The laws hurt the poor the most. “The higher the income, the more immune a person is to the restrictions of the law,” Chelstowska writes. Women with lower incomes and less education, single women, people in rural areas, and teenagers are all at a particular disadvantage.
Chełstowska estimates that Polish women still have about 150,000 abortions each year—about the same as before it was made unavailable. That’s an incidence rate of about 15 per thousand women aged between 15 and 44 years old. For comparison, Western Europe has the lowest incidence rate in the world, at about 11. In America it is 22. (Data providers note that it’s difficult to get hard numbers when something is illegal.)
Meanwhile, the imposition of abortion restrictions on a society that had for a long time had access to abortion created a ”vast, new, profitable market, “ Chełstowska writes. The industry generates around $95 million annually, and there is no incentive for doctors to campaign for abortion rights because that income is unofficial and therefore tax-free. Polish society today ”is divided into those who can and those who cannot find acceptable ways of getting around the law.”
Poland is seeking to make its abortion laws even more restrictive, and women are vehemently protesting.
Trump, when promising that under his administration states would be allowed to decide on whether to allow abortion or not, said women needing terminations would “have to go to another state.” His comment indicates that he understands that restricting legal abortions in one state will not prevent abortions but simply force women to travel for them. (It’s unclear what motivates Trump’s opposition, since his early campaign didn’t include an anti-abortion platform.)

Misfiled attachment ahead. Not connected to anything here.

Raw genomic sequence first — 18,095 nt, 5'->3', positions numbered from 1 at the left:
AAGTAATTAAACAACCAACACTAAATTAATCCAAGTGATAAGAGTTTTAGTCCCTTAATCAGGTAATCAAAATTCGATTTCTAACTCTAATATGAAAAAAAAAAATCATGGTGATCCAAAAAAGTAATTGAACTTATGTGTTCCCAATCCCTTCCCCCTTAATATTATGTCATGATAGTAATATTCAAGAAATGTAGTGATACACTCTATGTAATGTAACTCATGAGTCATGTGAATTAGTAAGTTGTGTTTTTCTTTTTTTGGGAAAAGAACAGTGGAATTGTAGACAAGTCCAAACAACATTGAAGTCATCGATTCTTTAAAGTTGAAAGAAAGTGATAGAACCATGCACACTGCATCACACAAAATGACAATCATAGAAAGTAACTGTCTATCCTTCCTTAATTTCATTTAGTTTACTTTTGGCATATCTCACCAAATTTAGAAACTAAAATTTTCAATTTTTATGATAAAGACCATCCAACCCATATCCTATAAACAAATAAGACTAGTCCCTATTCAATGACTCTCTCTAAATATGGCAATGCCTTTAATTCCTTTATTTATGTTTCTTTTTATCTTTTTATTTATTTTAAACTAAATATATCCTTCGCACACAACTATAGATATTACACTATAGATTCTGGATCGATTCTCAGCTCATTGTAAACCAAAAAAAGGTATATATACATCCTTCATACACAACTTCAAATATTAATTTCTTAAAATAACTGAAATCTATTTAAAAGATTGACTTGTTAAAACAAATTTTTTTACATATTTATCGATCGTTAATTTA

To see what happens on a state level when abortion is restricted, he could look to Texas. In June 2016, the US Supreme Court finally ruled that a law imposed on clinics in the state, which came into effect in 2013 and made it all but impossible for them to function, placed an “undue burden” on women’s access to abortion. But by the time the ruling came through, 19 clinics had closed, out of just 40 in a state home to 27 million people.
After much more restrictive laws came into place, recorded medical abortions fell by about three quarters, though surgical abortions rose by 7%. But that’s just the official figures. Women who needed abortions in Texas in recent years had to travel long distances to clinics, and many couldn’t afford the fees they charged, writes Daniel Grossman, a professor in the department of obstetrics, gynecology and reproductive sciences at the University of California. Some went to Mexico, while others bought pills online to induce abortion.
In fact, the use of the drugs mifepristone and misoprostol to bring about “medical” abortion means that women in the earlier stages of pregnancy now have another option than travel or paying a doctor. They can buy the pills online in the first ten weeks of pregnancy, and some services exist that cover the pills for those who can’t afford it.
Getting drugs this way, however, relies on information, internet access and web literacy, as well as factors such as women knowing their mail isn’t going to be intercepted. Again, the rich will find it easier, and poor will be disadvantaged.
What’s this all for?
If the goal of anti-abortion legislation is to prevent or reduce abortions, policymakers would do well to look to the Netherlands. It has relatively unrestricted access to abortion, coupled with high levels of sex education. A 1994 study found that these factors contributed to it having the lowest abortion rate in the world—between five and seven per 1,000 women annually, at the time.
Whether or not the Republican leaders of the US see these comparisons as valid, women across the country are taking them seriously. Marge Berer, who leads the International Campaign for Women’s Right to Safe Abortion, says that if the incoming US government were to try to roll back abortion rights, US women will rise up in protest.
“I think all hell’s going to break loose,” she said.